(c) In addition, the Thomas method of “hammer and dam” should be vigorously followed. A rubber compression bandage is applied above and below the site of injury, and the periosteum traumatized with a hammer.
This non-operative treatment should be pursued for at least three months. If then there is no improvement, operation is indicated.
Operative Treatment.—Non-union of fractures is best treated by bone-implantation. Few subjects in recent years have attracted more attention than this, and much careful experimental work has been done to decide the fate of the graft and to determine the most physiological operative procedure. The classical research of Ollier has been confirmed by Axhausen, who showed conclusively the superiority of autoplastic transplanted bone to homoplastic or heteroplastic, of living bone to dead, of periosteal-covered to bone stripped of the periosteum. The osteogenetic importance of the periosteum has been challenged by Macewen ("The Growth of Bone," 1912). On the basis of animal experimentation and clinical experience he maintains that the periosteum acts merely as a limiting membrane and that the bone growth comes from the bone cells which possess a vegetative capacity fully as great as that of the epithelial cells. An experimental study of Macewen's work, however Mayer and Wehner: Archiv für Klinische Chirurgie, Bd. 103, Heft. 3) has created some skepticism as to the correctness of his views. To test Macewen's claim that there is an outpouring of osteoblasts from the bone after the periosteum has been removed, Mayer and Wehner performed the following experiment: The periosteum was stripped from the surface of the tibia (rabbits and dogs were used), and a small cap of glass or steel fastened firmly to the surface of the bone, so as to exclude the periosteal cells from the denuded surface of the tibia (see Figs. 42 and 43). Were Macewen's view correct, bone production would occur beneath the cap.
Fig. 42.–Schematic, longitudinal section of tibia, illustrating the principle of May and Wehner's "cap experiment.” The cap was fastened directly to the denuded cortex of the tibia allowing an ample air space into which osteoblasts could migrate, were Macewen's theory as to their genesis, correct. a, Groove in the cortex, to which the cap, b, was fastened by a wire (see Fig. 43); c, the cortex denuded of periosteum; d, periosteum.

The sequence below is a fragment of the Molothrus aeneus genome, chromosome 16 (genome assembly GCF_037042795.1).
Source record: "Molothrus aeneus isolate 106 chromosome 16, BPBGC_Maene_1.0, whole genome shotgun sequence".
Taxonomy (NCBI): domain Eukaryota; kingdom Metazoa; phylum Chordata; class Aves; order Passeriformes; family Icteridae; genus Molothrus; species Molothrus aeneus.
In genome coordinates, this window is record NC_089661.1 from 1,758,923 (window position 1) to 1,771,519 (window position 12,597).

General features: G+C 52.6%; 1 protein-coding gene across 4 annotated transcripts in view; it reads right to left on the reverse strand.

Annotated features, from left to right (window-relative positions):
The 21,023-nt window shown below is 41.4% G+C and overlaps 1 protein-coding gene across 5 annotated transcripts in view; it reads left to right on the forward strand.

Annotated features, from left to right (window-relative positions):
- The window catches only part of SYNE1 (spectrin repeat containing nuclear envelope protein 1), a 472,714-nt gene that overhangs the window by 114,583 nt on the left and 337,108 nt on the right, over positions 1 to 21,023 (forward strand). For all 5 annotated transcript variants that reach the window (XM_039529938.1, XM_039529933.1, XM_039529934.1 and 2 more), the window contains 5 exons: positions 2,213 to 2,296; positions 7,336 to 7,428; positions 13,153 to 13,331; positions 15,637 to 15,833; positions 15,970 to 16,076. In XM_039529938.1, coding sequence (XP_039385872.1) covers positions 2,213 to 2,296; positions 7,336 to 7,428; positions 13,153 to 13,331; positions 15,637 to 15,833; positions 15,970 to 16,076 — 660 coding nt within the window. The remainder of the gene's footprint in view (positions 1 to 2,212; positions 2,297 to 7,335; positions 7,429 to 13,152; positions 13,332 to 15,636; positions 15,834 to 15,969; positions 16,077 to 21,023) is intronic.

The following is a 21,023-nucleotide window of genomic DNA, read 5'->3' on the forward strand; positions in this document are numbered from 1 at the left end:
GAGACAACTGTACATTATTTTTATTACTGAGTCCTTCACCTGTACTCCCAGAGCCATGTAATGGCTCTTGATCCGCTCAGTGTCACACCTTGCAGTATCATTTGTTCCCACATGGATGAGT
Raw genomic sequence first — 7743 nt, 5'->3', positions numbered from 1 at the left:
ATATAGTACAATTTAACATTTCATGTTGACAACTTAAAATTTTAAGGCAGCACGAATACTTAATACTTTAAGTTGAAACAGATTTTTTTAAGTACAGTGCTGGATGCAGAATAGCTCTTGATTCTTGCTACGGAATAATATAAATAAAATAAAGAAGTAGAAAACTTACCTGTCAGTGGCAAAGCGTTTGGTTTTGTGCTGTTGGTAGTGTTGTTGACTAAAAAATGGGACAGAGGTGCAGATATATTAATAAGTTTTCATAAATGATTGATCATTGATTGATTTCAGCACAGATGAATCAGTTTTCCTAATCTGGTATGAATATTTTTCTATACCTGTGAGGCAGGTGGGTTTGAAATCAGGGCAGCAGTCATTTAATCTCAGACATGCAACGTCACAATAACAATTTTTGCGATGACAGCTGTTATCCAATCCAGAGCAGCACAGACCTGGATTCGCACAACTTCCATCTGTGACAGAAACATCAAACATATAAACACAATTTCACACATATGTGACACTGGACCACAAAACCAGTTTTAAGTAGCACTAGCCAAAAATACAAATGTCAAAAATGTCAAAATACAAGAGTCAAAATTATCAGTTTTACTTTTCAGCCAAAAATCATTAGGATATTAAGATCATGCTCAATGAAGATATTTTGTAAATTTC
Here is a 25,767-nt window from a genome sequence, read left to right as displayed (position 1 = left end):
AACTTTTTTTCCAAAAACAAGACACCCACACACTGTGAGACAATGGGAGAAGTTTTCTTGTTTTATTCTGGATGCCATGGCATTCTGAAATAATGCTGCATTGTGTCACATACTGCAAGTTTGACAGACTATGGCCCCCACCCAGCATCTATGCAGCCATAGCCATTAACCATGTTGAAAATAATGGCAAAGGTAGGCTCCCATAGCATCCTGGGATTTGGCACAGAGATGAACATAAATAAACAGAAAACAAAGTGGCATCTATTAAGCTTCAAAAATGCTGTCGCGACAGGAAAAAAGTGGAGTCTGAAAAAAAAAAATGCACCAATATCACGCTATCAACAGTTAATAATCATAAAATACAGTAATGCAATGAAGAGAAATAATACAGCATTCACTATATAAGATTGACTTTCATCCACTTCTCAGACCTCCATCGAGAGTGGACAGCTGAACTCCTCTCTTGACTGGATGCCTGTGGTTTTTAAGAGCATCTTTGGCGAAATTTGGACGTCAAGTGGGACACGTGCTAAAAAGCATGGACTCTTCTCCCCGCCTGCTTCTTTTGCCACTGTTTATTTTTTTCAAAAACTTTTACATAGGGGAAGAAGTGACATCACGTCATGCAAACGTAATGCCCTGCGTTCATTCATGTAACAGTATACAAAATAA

The experiment showed that in all those instances, in which the periosteal cells were completely excluded by the cap, no regeneration of the bone took place, whereas in those instances in which, owing to the presence of a minute gap between the cap and the bone, the periosteum was given a chance to grow in, osteogenesis occurred (see Figs. 44 and 45). The further experiments of Mayer and Wehner emphasized the correctness
Fig. 43.—Photograph illustrating the manner of attaching the little caps to the denuded surface of the tibia. This experiment of Mayer and Wehner tested the osteogenetic function of the cortical bone, and proved the incorrectness of Macewen's contention that the osteoblasts issue from the interior of the bone.
of Ollier's teaching: that the most important osteogenetic cells are those lying between the outer fibrous layer of the periosteum and the surface of the bone—the so-called cambium layer of the periosteum. The osteogenesis observed in cases of bone